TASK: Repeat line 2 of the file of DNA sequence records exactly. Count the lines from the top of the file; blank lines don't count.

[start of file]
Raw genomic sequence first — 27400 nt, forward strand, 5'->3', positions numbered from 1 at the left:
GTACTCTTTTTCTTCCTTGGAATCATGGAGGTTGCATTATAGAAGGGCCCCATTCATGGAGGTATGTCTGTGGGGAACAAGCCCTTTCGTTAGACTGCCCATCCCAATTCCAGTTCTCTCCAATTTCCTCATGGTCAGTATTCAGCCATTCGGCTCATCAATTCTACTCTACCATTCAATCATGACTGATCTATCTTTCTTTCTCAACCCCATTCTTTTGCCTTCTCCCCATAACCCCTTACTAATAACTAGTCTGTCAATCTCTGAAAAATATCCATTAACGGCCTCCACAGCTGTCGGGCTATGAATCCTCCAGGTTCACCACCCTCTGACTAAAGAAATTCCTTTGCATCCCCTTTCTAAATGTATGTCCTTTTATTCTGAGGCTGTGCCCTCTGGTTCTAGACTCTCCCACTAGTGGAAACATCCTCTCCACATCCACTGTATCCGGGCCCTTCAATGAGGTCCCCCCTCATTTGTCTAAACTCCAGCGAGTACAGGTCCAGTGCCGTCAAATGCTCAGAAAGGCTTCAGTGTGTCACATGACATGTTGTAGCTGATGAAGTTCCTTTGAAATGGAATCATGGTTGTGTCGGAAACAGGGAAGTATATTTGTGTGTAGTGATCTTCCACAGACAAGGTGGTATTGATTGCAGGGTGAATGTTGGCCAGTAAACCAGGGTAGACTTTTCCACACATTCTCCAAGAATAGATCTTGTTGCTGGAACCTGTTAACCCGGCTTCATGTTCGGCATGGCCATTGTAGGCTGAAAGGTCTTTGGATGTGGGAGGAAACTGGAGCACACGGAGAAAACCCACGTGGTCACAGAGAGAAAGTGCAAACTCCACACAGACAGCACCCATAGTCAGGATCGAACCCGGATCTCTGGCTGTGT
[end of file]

GTACTCTTTTTCTTCCTTGGAATCATGGAGGTTGCATTATAGAAGGGCCCCATTCATGGAGGTATGTCTGTGGGGAACAAGCCCTTTCGTTAGACTGCCCATCCCAATTCCAGTTCTCTCCAATTTCCTCATGGTCAGTATTCAGCCATTCGGCTCATCAATTCTACTCTACCATTCAATCATGACTGATCTATCTTTCTTTCTCAACCCCATTCTTTTGCCTTCTCCCCATAACCCCTTACTAATAACTAGTCTGTCAATCTCTGAAAAATATCCATTAACGGCCTCCACAGCTGTCGGGCTATGAATCCTCCAGGTTCACCACCCTCTGACTAAAGAAATTCCTTTGCATCCCCTTTCTAAATGTATGTCCTTTTATTCTGAGGCTGTGCCCTCTGGTTCTAGACTCTCCCACTAGTGGAAACATCCTCTCCACATCCACTGTATCCGGGCCCTTCAATGAGGTCCCCCCTCATTTGTCTAAACTCCAGCGAGTACAGGTCCAGTGCCGTCAAATGCTCAGAAAGGCTTCAGTGTGTCACATGACATGTTGTAGCTGATGAAGTTCCTTTGAAATGGAATCATGGTTGTGTCGGAAACAGGGAAGTATATTTGTGTGTAGTGATCTTCCACAGACAAGGTGGTATTGATTGCAGGGTGAATGTTGGCCAGTAAACCAGGGTAGACTTTTCCACACATTCTCCAAGAATAGATCTTGTTGCTGGAACCTGTTAACCCGGCTTCATGTTCGGCATGGCCATTGTAGGCTGAAAGGTCTTTGGATGTGGGAGGAAACTGGAGCACACGGAGAAAACCCACGTGGTCACAGAGAGAAAGTGCAAACTCCACACAGACAGCACCCATAGTCAGGATCGAACCCGGATCTCTGGCTGTGT